Why does private capital flow more to some countries than others? And what happens when a country decides that political considerations are so much more important than encouraging such capital flows that it erects barriers that cut off those capital flows?

The answer to the first question is that capital flows to the countries with the best corporate governance, financial markets, human capital, and intellectual property protection, according to Capital Rising, a 2010 book I co-authored with Srini Rangan. When a country restricts ownership by a country and raises tariffs on that country's goods, both the supplier and the recipient of capital will suffer.

This comes to mind in considering the recent tightening of capital controls and boosting of tariffs to China by the U.S. government. According to The Wall Street Journal, this is cutting off the flow of capital from Chinese investors to Silicon Valley companies in fields such as artificial intelligence and autonomous vehicles.

A case in point is Silicon Valley startup Pilot AI Labs, which in 2015 received its first big investment from a Chinese-backed venture capital firm. By the summer of 2018, however, Pilot AI worried that its investor's ties with the Chinese government would make it harder to win Pentagon contracts, according to the Journal.

Xenophobia is hurting U.S. companies -- costing them investment capital and access to the enormous Chinese market.

If your company is suffering as a result of the trade war with China, here are four things you should do.

1. Construct scenarios of what might happen.

The one thing that is crystal clear about the trade war with China is that its purpose and likely outcome are obscured by misinformation and uncertainty. Business leaders should respond by using the best information available to develop different scenarios of how it might turn out.

Before constructing such scenarios, consider your company's stake in China. For example, is your product being manufactured there? Do you hope to sell your product in the Chinese market? Have you raised capital from Chinese investors?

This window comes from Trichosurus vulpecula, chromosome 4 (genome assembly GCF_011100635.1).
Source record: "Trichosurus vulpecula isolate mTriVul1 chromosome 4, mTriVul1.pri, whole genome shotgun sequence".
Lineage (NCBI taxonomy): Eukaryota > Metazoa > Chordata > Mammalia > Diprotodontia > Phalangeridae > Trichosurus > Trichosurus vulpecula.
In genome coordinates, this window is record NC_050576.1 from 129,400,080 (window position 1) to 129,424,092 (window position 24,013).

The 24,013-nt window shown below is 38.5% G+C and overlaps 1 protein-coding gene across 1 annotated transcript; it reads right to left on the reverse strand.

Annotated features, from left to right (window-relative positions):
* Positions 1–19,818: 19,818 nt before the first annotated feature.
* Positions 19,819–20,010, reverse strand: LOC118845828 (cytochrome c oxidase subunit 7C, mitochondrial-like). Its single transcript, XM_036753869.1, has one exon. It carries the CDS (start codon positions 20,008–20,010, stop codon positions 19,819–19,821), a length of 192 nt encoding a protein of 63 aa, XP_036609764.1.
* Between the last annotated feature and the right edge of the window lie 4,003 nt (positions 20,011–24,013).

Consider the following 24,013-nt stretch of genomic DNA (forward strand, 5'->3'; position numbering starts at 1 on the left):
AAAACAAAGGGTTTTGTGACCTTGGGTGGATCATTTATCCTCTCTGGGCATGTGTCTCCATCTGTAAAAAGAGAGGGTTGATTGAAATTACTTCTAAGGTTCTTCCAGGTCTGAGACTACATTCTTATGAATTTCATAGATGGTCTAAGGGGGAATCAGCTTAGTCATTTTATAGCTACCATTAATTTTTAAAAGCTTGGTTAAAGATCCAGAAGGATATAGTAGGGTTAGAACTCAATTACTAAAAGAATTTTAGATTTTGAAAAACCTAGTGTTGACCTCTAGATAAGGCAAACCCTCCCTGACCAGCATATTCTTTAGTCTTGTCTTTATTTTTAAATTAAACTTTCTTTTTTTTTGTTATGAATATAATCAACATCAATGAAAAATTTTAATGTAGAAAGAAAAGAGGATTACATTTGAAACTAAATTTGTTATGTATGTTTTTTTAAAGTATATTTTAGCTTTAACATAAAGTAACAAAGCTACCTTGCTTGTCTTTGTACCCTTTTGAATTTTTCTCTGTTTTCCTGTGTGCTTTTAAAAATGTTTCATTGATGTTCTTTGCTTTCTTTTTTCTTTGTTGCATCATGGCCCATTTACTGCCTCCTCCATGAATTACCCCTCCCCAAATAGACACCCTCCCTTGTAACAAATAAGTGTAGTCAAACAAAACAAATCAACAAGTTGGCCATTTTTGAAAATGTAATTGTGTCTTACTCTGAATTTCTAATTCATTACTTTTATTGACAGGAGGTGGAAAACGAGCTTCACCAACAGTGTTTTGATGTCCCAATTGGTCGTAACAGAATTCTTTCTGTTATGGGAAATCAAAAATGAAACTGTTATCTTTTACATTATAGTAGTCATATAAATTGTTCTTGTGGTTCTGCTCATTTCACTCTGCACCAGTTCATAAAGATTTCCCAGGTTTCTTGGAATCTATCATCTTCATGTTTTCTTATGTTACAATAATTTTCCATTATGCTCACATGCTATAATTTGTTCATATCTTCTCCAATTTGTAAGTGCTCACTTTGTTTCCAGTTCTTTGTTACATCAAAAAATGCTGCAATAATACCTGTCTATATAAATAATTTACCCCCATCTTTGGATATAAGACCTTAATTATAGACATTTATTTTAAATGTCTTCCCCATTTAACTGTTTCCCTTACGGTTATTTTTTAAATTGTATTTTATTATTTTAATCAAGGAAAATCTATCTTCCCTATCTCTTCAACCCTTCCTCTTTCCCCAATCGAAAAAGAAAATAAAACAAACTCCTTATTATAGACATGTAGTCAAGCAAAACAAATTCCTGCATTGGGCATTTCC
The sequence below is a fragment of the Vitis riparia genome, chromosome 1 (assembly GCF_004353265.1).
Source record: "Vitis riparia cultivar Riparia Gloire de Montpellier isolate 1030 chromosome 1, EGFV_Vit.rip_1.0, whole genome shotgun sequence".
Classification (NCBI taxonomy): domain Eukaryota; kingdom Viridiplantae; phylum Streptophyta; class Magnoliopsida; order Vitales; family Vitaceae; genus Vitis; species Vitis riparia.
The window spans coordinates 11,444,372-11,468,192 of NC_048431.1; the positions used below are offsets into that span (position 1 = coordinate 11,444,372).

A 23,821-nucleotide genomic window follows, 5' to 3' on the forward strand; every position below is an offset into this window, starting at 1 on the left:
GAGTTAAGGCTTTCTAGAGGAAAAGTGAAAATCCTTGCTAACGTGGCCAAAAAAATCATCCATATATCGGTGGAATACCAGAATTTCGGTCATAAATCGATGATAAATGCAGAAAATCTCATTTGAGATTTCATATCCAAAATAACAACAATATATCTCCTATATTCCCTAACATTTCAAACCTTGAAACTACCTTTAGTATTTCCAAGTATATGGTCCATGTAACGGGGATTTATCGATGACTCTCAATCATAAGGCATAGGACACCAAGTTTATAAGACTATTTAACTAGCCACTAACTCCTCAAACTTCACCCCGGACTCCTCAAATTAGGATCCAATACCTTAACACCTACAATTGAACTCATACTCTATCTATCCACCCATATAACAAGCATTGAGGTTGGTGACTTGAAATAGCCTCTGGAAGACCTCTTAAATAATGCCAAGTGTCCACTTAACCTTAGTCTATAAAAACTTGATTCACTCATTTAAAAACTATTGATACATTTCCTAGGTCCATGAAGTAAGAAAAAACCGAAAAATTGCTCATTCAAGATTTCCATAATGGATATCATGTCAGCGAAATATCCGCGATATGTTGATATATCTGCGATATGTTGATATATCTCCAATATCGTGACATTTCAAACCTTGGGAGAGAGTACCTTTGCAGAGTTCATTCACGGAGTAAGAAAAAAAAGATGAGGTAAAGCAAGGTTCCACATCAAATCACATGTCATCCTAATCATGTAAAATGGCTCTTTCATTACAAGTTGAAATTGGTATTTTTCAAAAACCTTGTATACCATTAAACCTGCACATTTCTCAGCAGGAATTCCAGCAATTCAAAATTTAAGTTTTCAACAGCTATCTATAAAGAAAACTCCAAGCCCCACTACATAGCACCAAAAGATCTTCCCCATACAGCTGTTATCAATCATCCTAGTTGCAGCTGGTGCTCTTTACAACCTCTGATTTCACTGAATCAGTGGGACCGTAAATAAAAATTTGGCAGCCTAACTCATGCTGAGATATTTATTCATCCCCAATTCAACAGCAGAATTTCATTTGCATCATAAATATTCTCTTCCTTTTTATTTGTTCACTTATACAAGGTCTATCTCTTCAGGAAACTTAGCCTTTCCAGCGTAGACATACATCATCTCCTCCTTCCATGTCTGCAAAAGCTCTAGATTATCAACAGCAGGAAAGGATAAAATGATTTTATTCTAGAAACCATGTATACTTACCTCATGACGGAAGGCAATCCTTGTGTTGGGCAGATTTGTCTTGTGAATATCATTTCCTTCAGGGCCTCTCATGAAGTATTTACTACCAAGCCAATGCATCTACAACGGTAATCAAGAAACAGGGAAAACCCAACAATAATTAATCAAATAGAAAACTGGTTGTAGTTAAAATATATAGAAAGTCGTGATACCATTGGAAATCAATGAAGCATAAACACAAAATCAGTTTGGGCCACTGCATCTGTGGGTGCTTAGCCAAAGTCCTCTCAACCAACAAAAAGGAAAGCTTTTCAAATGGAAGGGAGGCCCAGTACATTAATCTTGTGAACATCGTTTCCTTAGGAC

Once you know that, you can start thinking about possible scenarios. Here are a few examples:

  • The trade war is resolved by August 2019, with tariffs lifted on both sides and rules agreed on for intellectual property.
  • The trade war continues until right before the November 2020 election, after which a nonspecific resolution is announced by the incumbent -- who loses the election.
  • The trade war is quietly dropped as the incumbent's poll numbers keep declining because of the economic damage resulting from the trade war talk.
  • Tariffs and investment restrictions by the U.S. increase as the election approaches. China retaliates with higher tariffs and stops shipping rare earth minerals to the U.S.

2. Develop strategies for the most likely scenarios.

You should rank the scenarios you envision -- highlighting the two or three that you think are the most likely to occur. Then brainstorm and select one or two strategies that you expect can minimize the damage from the scenarios.

For example, if you sell your product in China, perhaps the worst scenario would be for the U.S. to keep raising tariffs on Chinese goods until the November 2020 election, which leads China to retaliate by raising its tariffs on your products.

Possible strategies to minimize the resulting damage could include scrambling to develop distribution partnerships in other countries -- such as India or Indonesia, which have large markets but are not in the cross hairs of the trade war.

3. Look elsewhere for capital.

If you have raised capital from China or were previously trying to raise capital there, you ought to consider whether there are good alternatives.

One of the important things to bear in mind in considering where else to raise funds is that with capital usually comes the investors' business connections -- specifically with potential customers, employees, partners, or government officials who could help your company grow.

So if you decide to raise capital to replace funds from China, you should also consider the attractiveness of the new country's market for your product along with the connections and capital that investors in that new country might provide.

4. Be prepared to reconnect with your Chinese partners.

While the future of the China trade war is uncertain, there is a good chance it will eventually end. That will happen as soon as the U.S. has a new president who does not think the trade war is good policy. It is unclear when that will happen -- but it is inevitable.

When it happens, you may want to reconnect with your Chinese partners -- whether they are investors, suppliers, employees, distributors, or government officials. So if you temporarily suspend doing business there, you should invest the time to sustain your business relationships.